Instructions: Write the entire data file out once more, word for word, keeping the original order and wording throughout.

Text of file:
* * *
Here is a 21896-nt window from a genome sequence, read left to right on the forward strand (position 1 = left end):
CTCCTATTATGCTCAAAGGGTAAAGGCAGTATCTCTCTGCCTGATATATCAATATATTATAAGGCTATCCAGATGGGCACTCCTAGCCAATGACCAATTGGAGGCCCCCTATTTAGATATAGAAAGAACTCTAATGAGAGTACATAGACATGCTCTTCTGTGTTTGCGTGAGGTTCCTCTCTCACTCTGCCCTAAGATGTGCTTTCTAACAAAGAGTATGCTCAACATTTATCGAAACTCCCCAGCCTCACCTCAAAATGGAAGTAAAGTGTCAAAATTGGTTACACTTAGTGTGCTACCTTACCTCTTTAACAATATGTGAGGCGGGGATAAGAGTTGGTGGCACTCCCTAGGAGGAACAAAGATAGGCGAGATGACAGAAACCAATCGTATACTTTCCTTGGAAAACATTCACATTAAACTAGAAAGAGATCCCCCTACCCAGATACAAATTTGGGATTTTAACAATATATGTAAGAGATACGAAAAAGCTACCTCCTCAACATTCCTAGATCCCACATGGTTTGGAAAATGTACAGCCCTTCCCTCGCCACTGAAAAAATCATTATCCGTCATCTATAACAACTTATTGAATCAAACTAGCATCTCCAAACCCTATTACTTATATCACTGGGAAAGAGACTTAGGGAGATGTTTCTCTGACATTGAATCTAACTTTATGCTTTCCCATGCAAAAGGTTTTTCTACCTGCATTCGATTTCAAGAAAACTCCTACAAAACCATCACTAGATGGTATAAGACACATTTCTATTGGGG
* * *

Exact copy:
Here is a 21896-nt window from a genome sequence, read left to right on the forward strand (position 1 = left end):
CTCCTATTATGCTCAAAGGGTAAAGGCAGTATCTCTCTGCCTGATATATCAATATATTATAAGGCTATCCAGATGGGCACTCCTAGCCAATGACCAATTGGAGGCCCCCTATTTAGATATAGAAAGAACTCTAATGAGAGTACATAGACATGCTCTTCTGTGTTTGCGTGAGGTTCCTCTCTCACTCTGCCCTAAGATGTGCTTTCTAACAAAGAGTATGCTCAACATTTATCGAAACTCCCCAGCCTCACCTCAAAATGGAAGTAAAGTGTCAAAATTGGTTACACTTAGTGTGCTACCTTACCTCTTTAACAATATGTGAGGCGGGGATAAGAGTTGGTGGCACTCCCTAGGAGGAACAAAGATAGGCGAGATGACAGAAACCAATCGTATACTTTCCTTGGAAAACATTCACATTAAACTAGAAAGAGATCCCCCTACCCAGATACAAATTTGGGATTTTAACAATATATGTAAGAGATACGAAAAAGCTACCTCCTCAACATTCCTAGATCCCACATGGTTTGGAAAATGTACAGCCCTTCCCTCGCCACTGAAAAAATCATTATCCGTCATCTATAACAACTTATTGAATCAAACTAGCATCTCCAAACCCTATTACTTATATCACTGGGAAAGAGACTTAGGGAGATGTTTCTCTGACATTGAATCTAACTTTATGCTTTCCCATGCAAAAGGTTTTTCTACCTGCATTCGATTTCAAGAAAACTCCTACAAAACCATCACTAGATGGTATAAGACACATTTCTATTGGGG